Bhadra Tiger Reserve lies in the Western Ghats, which is a bio-diversity hot spot, with rich flora and fauna. It is also my place of work.

I am very keen on the winged jewels of the forest and one of my favourite birds is the Crested Hawk-eagle (Nisaetus cirrhatus). It is one of the large raptors, with a beautiful crest, sharp talons, acute vision and varied colours. I have been fortunate to spend time watching this fascinating bird and capture photographs of its many moods and behaviours.

A juvenile Crested Hawk-eagle

Crested Hawk-eagles have varying colour morphs. Juveniles have a white to buffish head and under parts. Adults are brown with a prominent white-tipped black crest and brown streaking from the neck to the belly. They weigh between 1.3 to 1.9 kg and have a wingspan of over 4 feet.

Crested Hawk-eagles are found throughout southern and Southeast Asia and in India, Sri Lanka, the Andaman Islands, Philippines, Borneo, and the Indonesian islands of Sumatra, Java, and the Greater Sundarbans.

An adult Crested Hawk-eagle

There are five subspecies that occur in southern and Southeast Asia, throughout forested areas. They live in deciduous, semi-evergreen, and logged forests, along with savannah woodland, tea plantations, cultivated regions, and even along the edges of suburban areas. They usually live from 0-1,500 m above sea level, but are known to occupy habitats as high as 2,200 m. Pairs remain in the same territory all year, although they do not hunt together. The juveniles disperse from their parents’ breeding areas.

Most of the breeding is observed from November to May in southern India.

The nest of a Crested Hawk-eagle

The nest is a large structure built with  sticks and lined with leaves, and often placed high up in a tree. Usually a single egg is  laid and incubated for 35-44 days; fledging takes well over 2 months.

Crested Hawk-eagles mainly feed on a variety of birds and smaller mammals.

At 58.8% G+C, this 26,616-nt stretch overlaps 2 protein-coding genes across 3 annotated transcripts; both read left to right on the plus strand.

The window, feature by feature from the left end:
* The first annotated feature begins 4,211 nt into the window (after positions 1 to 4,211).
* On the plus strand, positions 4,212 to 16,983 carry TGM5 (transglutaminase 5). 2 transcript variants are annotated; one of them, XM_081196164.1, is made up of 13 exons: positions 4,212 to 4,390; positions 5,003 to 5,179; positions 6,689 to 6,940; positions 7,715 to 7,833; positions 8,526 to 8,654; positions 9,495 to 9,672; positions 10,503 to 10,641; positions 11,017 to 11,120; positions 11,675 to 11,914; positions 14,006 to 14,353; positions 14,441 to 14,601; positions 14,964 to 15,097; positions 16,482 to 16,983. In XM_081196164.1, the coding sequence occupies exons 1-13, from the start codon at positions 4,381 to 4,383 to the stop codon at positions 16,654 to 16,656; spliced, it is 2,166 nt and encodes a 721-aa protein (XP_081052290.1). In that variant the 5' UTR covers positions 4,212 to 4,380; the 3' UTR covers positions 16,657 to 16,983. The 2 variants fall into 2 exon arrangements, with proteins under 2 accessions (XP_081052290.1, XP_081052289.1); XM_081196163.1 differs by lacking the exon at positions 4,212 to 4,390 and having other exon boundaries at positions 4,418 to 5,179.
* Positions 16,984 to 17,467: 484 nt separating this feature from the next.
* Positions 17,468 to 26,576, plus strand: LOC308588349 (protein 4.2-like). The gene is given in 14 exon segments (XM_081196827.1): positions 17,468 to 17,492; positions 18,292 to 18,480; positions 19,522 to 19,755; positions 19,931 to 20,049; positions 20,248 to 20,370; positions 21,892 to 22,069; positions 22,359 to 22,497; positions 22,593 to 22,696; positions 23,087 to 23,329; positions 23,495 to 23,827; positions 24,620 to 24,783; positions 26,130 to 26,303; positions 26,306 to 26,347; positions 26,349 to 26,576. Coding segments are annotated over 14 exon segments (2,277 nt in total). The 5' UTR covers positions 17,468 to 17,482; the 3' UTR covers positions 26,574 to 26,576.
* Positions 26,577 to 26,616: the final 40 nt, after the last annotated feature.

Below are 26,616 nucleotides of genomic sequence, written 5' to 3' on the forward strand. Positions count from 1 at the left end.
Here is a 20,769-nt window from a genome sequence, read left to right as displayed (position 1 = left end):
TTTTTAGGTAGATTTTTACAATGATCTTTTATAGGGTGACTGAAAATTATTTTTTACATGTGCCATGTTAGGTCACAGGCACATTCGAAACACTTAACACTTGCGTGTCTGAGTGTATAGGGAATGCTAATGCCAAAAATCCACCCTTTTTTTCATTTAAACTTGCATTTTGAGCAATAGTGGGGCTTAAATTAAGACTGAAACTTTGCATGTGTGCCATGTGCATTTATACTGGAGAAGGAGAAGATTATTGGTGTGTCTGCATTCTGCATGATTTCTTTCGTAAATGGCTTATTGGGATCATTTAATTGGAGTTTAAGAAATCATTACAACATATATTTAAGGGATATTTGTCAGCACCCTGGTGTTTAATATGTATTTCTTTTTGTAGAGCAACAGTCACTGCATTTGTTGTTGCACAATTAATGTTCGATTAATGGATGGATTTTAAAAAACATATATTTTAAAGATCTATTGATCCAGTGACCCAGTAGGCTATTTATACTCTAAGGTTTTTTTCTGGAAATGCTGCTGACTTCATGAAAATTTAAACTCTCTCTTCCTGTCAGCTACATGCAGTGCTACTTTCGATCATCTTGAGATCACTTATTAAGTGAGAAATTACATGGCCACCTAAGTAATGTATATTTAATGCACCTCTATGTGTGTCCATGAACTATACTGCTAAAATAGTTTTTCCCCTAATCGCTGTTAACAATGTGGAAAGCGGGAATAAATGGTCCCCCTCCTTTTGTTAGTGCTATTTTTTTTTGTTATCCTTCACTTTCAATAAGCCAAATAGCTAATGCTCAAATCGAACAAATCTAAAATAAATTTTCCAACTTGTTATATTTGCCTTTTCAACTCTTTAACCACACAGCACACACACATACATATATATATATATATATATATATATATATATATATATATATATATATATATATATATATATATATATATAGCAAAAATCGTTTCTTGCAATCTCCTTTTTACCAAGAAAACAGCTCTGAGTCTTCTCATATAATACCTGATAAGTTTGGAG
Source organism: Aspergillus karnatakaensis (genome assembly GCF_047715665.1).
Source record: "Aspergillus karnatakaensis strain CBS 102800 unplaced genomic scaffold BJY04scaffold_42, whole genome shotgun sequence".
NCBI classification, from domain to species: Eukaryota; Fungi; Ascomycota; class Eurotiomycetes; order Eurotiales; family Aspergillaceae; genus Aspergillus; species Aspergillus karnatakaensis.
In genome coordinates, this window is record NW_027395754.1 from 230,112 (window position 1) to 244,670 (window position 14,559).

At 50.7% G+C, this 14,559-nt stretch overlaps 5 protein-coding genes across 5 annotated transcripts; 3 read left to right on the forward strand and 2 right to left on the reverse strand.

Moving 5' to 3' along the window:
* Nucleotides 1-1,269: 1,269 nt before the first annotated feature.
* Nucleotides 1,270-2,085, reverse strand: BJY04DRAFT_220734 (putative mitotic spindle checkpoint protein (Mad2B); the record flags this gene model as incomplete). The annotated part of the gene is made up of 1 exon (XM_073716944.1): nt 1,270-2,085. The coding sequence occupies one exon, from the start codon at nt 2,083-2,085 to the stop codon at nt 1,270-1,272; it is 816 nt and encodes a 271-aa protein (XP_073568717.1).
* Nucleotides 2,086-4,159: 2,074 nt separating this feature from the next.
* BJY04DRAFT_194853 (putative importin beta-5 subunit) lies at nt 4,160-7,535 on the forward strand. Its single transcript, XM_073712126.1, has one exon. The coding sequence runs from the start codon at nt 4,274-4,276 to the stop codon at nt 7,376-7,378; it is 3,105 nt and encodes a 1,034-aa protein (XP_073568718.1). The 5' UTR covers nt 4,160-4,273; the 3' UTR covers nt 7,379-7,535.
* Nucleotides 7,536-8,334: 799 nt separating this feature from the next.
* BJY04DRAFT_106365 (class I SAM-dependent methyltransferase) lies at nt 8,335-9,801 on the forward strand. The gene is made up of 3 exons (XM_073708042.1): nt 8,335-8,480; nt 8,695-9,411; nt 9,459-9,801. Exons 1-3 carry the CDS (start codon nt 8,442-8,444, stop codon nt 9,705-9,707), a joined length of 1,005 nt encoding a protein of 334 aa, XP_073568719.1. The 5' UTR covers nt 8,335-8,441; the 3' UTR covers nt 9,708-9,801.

Little Cormorants are both aquatic and terrestrial; while they spend most of their time in water looking for food, they also come out to dry their wings and bask in the sun. A Crested Hawk-eagle seized this opportunity and had managed to hunt one down.

And here’s one butchering a Little Egret, relatively a weak flier.

One of my most unforgettable moments in the wild was watching this Crested Hawk-eagle feeding on a Mouse Deer, a predominantly nocturnal animal.

There is another instance when I saw the bird with langur kill. Langurs are social animals and live in groups. Though they are arboreal, they spend a lot of time on the ground as well. They are active and issue warning calls upon spotting a predator, both from the treetops and while on the ground. But I guess, when predators like the Crested Hawk-eagle are around, there are no safe spots.

I also witnessed an interesting interaction between an eagle and an owl. When the eagle landed on this tree, it surprised a roosting Brown Fish Owl, which then proceeded to flap its wings to ward off the eagle.

The Crested Hawk-eagle is a handsome predator. Seeing one perched on a tree keeping a look out for that unsuspecting prey or simply preening or basking in the morning sun is always a nice experience.